Gender identity disorder
Zachy Avery
At 4 years old, kids are just starting to exert their independence and make choices for themselves—what they want to wear, what they like (and don’t like) to eat, what songs they love to listen to and shows to watch on TV. When Zach Avery turned 4, he decided he no longer wanted to be a boy. At all. His parents, naturally, were a little thrown off; his mom said he had been a “normal” little boy until suddenly, at the end of 2010, he decided he wanted to live as a girl.

Eventually, their son—who now prefers long, blonde pigtails to his former short haircut and traded in Thomas the Tank Engine for Dora the Explorer—was diagnosed with Gender Identity Disorder (GID), one of the youngest kids to ever have their decision backed by the National Health Service in London. For more than a year now, he’s been living his life as “Zachy.”
When he was 3, he started gravitating to pink dresses and tutus. His mother, Theresa, says: “He just turned round to me one day when he was 3 and said, ‘Mummy, I'm a girl.’ I assumed he was just going through a phase and just left it at that. But then it got serious and he would become upset if anyone referred to him as a boy. He used to cry and try to cut off his willy out of frustration.” Now that’s just heartbreaking.

Although he has a male body, specialists say the disorder in Zach’s brain is telling him he’s a girl. The conflict can be devastating, as we’ve seen in more and more stories about kids who break under the burden of bullying, family criticism, or their own feelings. Fortunately, he has the support of both his parents and his community—his elementary school has even made their restrooms gender-neutral to take the pressure off of him. Teachers address him as a girl, which is what he wants, and have been helpful in explaining to his fellow students that Zach's body is male but in his brain, he is female.
“We said, ‘Zach was just happier being a girl than a boy,’” his mom told them.

And because they’re young and innocent and sweet and untainted by the opinions of the world, his classmates haven’t batted an eye at the news. Zach even wears the girls’ uniform to school, which is trimmed in pink.

His parents alternate between calling him “Zach” and “Zachy,” “him” and “her,” (hence why I’ve gone back and forth in writing this), and his mom admits that she misses her little boy and would love to have him back, but that ultimately, she just wants him to be happy. Still, Zach’s parents have outfitted his wardrobe with girls’ clothes—and a few gender-neutral numbers in case he ever wants to wear them. "We leave it up to him to decide what he wants to do—if he changes his mind and wants to be a boy again then he does, but if he doesn't, he doesn't,” she said. She’s also working to build awareness about the disorder.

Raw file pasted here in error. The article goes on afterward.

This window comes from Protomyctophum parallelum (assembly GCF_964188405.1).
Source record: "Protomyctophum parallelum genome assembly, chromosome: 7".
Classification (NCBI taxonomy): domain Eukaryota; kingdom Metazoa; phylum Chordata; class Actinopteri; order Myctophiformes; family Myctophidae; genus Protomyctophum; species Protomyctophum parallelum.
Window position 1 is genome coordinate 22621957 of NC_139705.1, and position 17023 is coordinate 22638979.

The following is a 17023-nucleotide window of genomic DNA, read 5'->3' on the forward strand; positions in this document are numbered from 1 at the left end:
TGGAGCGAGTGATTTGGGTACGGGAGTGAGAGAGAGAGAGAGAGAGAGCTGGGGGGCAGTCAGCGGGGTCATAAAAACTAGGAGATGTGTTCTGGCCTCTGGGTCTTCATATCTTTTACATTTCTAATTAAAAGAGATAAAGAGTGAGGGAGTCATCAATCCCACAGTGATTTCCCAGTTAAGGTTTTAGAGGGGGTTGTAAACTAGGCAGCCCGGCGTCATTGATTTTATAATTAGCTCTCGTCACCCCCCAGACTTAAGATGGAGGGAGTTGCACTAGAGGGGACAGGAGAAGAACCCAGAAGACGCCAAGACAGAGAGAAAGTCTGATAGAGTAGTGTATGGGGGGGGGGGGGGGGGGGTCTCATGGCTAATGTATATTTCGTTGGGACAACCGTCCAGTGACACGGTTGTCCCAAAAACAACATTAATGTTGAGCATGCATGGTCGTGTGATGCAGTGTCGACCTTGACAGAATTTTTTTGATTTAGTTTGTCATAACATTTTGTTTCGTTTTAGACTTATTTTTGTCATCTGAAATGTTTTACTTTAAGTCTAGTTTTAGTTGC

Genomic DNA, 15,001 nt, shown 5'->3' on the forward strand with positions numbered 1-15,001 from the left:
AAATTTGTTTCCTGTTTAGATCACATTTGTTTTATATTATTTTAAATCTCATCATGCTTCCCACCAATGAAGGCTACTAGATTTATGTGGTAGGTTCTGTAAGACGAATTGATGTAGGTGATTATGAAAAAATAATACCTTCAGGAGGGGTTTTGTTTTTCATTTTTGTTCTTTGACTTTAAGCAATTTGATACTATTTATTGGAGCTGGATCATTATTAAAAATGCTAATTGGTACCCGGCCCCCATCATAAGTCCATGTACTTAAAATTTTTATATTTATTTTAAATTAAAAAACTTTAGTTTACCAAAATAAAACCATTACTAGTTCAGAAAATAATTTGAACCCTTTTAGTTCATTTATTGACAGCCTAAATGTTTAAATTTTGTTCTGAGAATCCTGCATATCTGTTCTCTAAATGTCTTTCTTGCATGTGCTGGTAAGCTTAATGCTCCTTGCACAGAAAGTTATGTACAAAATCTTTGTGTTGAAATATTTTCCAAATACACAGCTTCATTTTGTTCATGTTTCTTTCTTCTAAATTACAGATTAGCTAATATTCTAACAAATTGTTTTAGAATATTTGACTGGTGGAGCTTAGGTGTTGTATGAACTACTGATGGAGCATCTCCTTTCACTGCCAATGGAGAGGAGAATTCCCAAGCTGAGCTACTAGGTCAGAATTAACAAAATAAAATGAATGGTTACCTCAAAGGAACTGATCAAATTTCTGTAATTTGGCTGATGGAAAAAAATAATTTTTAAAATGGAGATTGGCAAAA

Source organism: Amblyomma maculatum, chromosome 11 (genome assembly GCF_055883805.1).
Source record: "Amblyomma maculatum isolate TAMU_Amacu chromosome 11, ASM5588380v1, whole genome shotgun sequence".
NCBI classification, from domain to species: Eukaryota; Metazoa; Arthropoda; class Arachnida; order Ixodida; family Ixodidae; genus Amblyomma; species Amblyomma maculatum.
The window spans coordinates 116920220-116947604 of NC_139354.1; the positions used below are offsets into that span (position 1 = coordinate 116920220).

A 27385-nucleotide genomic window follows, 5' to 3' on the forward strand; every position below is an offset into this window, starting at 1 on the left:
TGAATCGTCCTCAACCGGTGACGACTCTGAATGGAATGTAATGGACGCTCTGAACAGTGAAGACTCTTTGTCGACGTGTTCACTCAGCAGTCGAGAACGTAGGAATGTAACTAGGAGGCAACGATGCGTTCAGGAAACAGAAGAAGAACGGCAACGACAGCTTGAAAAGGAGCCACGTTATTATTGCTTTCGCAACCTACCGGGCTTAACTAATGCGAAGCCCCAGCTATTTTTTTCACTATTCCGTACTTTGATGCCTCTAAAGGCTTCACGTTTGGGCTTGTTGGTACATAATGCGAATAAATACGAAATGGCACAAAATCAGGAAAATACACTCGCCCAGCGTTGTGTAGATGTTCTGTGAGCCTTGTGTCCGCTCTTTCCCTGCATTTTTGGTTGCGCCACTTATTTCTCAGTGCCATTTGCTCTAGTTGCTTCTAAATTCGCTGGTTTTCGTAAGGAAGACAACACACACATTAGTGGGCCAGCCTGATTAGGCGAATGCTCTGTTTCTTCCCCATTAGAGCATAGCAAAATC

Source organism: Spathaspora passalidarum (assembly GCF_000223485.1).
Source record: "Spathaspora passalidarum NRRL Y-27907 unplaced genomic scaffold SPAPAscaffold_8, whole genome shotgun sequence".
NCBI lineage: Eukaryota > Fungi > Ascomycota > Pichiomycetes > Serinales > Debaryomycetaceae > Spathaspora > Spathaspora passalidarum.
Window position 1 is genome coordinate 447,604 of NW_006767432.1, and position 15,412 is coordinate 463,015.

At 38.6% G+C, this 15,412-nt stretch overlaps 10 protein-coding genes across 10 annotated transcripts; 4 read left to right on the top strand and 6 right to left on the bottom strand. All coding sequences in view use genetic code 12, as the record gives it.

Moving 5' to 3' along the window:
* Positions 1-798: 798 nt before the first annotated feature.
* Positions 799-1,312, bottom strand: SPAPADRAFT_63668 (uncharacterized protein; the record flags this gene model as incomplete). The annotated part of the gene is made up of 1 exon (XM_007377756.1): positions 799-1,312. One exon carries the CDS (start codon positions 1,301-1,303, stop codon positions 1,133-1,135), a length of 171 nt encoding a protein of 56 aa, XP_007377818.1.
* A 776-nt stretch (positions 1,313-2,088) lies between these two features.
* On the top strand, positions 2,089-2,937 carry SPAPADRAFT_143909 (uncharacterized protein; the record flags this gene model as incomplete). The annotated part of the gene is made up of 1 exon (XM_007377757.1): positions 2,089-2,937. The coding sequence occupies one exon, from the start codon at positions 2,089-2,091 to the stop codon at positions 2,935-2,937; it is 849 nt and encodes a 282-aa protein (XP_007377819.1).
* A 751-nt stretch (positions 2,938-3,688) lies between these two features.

I’ve purposely backed away from wielding my normally fiery opinion because I haven’t completely worked out my thoughts on gender identity, particularly in children. Once upon a time, it was a black and white issue in my book. Don’t appease that nonsense, case closed. Now, not so much. But I do feel like every kid deserves to be supported and listened to, though I can only imagine how difficult the news must be for some parents. I always try to put myself in the position of other folks and I’m not even gonna lie: this would be a hard pill for me to swallow. So I give all the kudos to the people around Zach for expressing love, patience, and encouragement through his decision-making and transition.

Incidentally, more than 160 kids were diagnosed with GID in England alone last year, but numbers may be much higher as kids and parents both struggle with identifying and accepting the signs. Only seven kids under the age of 5 were diagnosed last year, and Zach was one of the youngest.

Be honest: if your child came to you and said they wanted to be the opposite sex, how would you react?